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Editor Recommendation: Commentary

Commentary: Bladder cancer

Qi, Yingzia; Tang, Dongqib,∗

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doi: 10.1097/CU9.0000000000000003
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Bladder cancer has become one of the most common cancer types globally, with an estimated more than 500,000 new cases diagnosed every year. Bladder cancer is also a complex disease with high morbidity and mortality if not managed optimally.[1]

The treatment of bladder cancer mainly relies on the pathologic degree of disease during transurethral resection of bladder tumor (TURBT) is performed, and on the subsequent staging according to tumor lymph node metastasis. Non-muscle invasive bladder cancer (NMIBC) are most commonly treated with TURBT, followed by intravesical immunotherapy for tumors with greater risk of progression or recurrence, using the bacillus Calmette Guérin (BCG) or intravesical chemotherapy. Computed tomography or magnetic resonance imaging is commonly used to assess invasion outside the bladder. Due to the increased risk of progression and recurrence, bladder tumors that invade the muscles are usually treated with radical cystectomy and prolonged lymphadenectomy, followed by cisplatin-based neoadjuvant chemotherapy. For some patients, bladder preservation is also an option, which is usually followed by chemotherapy and radiation therapy.[2]

BCG was excellent in preventing tumor recurrence in intermediate-risk and high-risk NMIBC patients. In the research conducted by Matsuoka et al, the authors evaluated the effectiveness and toxicity of intravesical BCG therapy in elderly patients compared with young patients, and found that they were not related to age; the elderly patients could receive the same treatment as younger patients in clinical practice. This is quite a significant and interesting study, for old age is generally accepted as the most important independent risk factor for bladder cancer. Therefore, the BCG treatment of elderly patients with high-risk NMIBC needs more further and specific study.

In another study conducted by Mohamed et al, they compared two treatment modalities, bladder preservation or radical cystectomy, of muscle-invasive bladder cancer, which is also an instructive study. Given the aggressive nature of muscle-invasive bladder cancer, radical cystectomy with neoadjuvant chemotherapy usually provides the best chance of cure.[3] However, the authors found that bladder preservation was a safe alternative to cystectomy in transitional cell carcinoma stages T1–4aN0M0. They also pointed out that the use of bladder preservation procedure in squamous cell carcinoma bladder cancer should be further studied, as it could be feasible to spare patients from initial cystectomy.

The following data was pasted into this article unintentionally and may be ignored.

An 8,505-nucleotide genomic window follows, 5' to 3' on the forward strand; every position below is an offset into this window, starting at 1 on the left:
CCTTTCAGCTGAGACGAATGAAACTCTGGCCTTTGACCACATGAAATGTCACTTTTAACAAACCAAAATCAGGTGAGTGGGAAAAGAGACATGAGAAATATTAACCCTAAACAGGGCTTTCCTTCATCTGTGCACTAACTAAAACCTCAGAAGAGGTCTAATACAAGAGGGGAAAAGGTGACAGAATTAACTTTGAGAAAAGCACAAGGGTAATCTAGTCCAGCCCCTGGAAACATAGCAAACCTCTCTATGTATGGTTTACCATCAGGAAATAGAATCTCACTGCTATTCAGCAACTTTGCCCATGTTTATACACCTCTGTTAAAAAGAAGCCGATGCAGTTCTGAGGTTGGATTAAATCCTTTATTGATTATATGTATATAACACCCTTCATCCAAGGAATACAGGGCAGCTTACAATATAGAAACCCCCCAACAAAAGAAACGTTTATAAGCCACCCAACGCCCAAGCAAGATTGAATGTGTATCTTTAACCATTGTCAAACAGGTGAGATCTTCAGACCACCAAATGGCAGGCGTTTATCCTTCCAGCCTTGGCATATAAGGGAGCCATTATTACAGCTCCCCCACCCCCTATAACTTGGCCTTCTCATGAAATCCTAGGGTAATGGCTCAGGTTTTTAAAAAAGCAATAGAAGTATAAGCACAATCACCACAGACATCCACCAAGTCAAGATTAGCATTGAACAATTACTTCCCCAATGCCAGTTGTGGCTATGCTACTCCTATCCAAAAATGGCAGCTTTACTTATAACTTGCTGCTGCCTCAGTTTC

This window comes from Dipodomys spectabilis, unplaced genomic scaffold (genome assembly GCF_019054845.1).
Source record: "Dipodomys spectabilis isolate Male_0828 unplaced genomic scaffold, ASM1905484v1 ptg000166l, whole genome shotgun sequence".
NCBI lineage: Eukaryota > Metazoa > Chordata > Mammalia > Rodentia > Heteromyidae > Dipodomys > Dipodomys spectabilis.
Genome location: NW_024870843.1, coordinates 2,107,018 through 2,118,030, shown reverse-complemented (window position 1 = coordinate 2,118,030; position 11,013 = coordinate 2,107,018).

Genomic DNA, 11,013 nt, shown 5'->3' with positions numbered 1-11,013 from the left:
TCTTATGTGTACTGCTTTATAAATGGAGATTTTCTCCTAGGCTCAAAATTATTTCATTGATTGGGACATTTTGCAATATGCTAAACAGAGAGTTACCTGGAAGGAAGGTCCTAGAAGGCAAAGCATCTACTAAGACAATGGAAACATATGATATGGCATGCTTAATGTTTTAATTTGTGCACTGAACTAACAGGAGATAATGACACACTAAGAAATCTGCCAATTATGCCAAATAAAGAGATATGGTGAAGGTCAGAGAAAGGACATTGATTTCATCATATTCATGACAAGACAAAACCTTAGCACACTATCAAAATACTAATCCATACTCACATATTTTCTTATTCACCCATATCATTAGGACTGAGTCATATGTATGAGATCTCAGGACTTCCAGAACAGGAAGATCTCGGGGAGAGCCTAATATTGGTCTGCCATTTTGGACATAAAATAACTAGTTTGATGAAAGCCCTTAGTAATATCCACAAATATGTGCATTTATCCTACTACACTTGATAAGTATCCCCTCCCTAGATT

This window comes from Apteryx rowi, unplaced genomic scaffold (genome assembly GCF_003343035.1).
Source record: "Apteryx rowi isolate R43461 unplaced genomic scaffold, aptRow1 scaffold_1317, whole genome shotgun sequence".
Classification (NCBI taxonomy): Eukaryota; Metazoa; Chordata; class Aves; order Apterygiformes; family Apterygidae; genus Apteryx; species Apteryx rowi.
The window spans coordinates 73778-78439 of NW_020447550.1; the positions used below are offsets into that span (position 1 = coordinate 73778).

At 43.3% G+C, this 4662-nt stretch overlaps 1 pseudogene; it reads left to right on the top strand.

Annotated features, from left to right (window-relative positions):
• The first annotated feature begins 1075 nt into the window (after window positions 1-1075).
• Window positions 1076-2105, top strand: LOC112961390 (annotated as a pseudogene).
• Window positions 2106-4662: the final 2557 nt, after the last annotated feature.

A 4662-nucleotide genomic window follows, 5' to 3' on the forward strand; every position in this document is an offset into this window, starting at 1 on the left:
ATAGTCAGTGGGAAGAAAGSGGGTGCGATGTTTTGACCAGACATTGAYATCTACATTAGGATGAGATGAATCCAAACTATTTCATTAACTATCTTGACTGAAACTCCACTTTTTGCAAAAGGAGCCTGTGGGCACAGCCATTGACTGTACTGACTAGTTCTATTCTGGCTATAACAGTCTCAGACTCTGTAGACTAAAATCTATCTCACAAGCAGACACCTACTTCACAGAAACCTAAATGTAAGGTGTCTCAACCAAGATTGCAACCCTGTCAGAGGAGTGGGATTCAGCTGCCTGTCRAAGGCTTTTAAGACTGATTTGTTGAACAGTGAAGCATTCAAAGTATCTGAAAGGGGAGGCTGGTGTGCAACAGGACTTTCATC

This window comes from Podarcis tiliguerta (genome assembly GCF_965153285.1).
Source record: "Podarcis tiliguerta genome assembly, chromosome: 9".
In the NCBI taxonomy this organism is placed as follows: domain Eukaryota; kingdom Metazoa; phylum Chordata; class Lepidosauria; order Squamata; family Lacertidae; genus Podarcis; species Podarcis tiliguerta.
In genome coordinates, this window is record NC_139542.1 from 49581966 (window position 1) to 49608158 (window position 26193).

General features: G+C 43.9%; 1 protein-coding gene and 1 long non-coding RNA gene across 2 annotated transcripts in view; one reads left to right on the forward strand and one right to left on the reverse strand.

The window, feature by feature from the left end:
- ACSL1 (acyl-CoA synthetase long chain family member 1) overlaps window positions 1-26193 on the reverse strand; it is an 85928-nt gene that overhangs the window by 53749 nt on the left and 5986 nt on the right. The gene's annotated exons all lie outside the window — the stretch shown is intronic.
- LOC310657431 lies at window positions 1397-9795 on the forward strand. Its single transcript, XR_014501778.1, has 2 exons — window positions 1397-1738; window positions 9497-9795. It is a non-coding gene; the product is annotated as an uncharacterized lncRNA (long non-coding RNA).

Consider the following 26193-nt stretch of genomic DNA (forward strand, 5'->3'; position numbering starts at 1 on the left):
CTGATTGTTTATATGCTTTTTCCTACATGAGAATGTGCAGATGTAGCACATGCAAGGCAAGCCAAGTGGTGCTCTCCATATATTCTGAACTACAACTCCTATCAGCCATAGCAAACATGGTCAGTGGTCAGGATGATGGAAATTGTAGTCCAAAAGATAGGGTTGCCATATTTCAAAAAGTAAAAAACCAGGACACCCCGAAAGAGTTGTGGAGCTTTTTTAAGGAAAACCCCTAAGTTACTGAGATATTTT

In the study of El Khatib, the author introduced a promising animal photodynamic therapy (PDT) study, which is a treatment modality based on the cytotoxic effect occurring in the target tissues by interaction of a photosensitizer with light in the presence of oxygen. In previous studies, the author had found that rat bladder instillations with 8 or 16 mM of hexyl aminolevulinate (hALA) resulted in diametrically opposed PDT efficiency. The current study investigated the photobleaching and localization pattern of protoporphyrin IX after both hALA intravesical instillations in tumor-bearing rat bladders, and found that the different response to PDT regarding the initial pro-drug concentration can thus be attributed to the different cellular localizations. This new technology may play an important role in the treatment of bladder cancer in the future.



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Conflict of interest statement

The authors declare that they have no financial conflict of interest with regard to the content of this report.

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Author contributions

All the authors contributed to the conceptualization of the study and the writing of the manuscript.


[1]. Kamat AM, Hahn NM, Efstathiou JA, et al. Bladder cancer. Lancet 2016;388(10061):2796–2810.
[2]. DeGeorge KC, Holt HR, Hodges SC. Bladder cancer: diagnosis and treatment. Am Fam Physician 2017;96(8):507–514.
[3]. Lenis AT, Lec PM, Chamie K, Mshs MD. Bladder cancer: a review. JAMA 2020;324(19):1980–1991.
Copyright © 2021 The Authors. Published by Wolters Kluwer Health, Inc.